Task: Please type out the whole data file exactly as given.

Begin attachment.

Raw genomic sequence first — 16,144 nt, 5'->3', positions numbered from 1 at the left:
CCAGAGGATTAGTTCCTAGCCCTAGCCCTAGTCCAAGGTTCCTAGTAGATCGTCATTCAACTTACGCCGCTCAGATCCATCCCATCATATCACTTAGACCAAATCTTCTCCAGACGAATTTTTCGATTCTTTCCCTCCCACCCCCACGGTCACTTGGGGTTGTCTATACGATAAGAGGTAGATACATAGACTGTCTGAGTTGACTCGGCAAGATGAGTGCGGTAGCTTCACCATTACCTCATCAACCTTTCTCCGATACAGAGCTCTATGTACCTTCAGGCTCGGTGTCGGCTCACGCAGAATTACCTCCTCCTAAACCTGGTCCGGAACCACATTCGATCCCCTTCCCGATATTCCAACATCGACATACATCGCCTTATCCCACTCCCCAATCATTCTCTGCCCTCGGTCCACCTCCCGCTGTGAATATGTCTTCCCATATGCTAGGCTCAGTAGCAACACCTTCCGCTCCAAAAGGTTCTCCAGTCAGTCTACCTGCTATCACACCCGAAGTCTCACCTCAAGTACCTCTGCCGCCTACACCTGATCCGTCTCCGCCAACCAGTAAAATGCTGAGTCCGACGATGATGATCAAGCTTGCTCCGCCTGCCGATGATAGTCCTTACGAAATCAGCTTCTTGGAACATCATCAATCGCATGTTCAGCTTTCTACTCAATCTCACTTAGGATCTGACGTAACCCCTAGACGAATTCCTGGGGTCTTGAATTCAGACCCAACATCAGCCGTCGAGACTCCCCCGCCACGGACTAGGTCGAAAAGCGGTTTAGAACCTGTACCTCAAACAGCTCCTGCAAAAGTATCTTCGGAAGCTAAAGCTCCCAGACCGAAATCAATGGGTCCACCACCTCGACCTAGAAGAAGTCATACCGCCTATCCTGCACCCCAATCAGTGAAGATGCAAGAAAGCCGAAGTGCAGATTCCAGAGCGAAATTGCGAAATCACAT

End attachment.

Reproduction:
Raw genomic sequence first — 16,144 nt, 5'->3', positions numbered from 1 at the left:
CCAGAGGATTAGTTCCTAGCCCTAGCCCTAGTCCAAGGTTCCTAGTAGATCGTCATTCAACTTACGCCGCTCAGATCCATCCCATCATATCACTTAGACCAAATCTTCTCCAGACGAATTTTTCGATTCTTTCCCTCCCACCCCCACGGTCACTTGGGGTTGTCTATACGATAAGAGGTAGATACATAGACTGTCTGAGTTGACTCGGCAAGATGAGTGCGGTAGCTTCACCATTACCTCATCAACCTTTCTCCGATACAGAGCTCTATGTACCTTCAGGCTCGGTGTCGGCTCACGCAGAATTACCTCCTCCTAAACCTGGTCCGGAACCACATTCGATCCCCTTCCCGATATTCCAACATCGACATACATCGCCTTATCCCACTCCCCAATCATTCTCTGCCCTCGGTCCACCTCCCGCTGTGAATATGTCTTCCCATATGCTAGGCTCAGTAGCAACACCTTCCGCTCCAAAAGGTTCTCCAGTCAGTCTACCTGCTATCACACCCGAAGTCTCACCTCAAGTACCTCTGCCGCCTACACCTGATCCGTCTCCGCCAACCAGTAAAATGCTGAGTCCGACGATGATGATCAAGCTTGCTCCGCCTGCCGATGATAGTCCTTACGAAATCAGCTTCTTGGAACATCATCAATCGCATGTTCAGCTTTCTACTCAATCTCACTTAGGATCTGACGTAACCCCTAGACGAATTCCTGGGGTCTTGAATTCAGACCCAACATCAGCCGTCGAGACTCCCCCGCCACGGACTAGGTCGAAAAGCGGTTTAGAACCTGTACCTCAAACAGCTCCTGCAAAAGTATCTTCGGAAGCTAAAGCTCCCAGACCGAAATCAATGGGTCCACCACCTCGACCTAGAAGAAGTCATACCGCCTATCCTGCACCCCAATCAGTGAAGATGCAAGAAAGCCGAAGTGCAGATTCCAGAGCGAAATTGCGAAATCACAT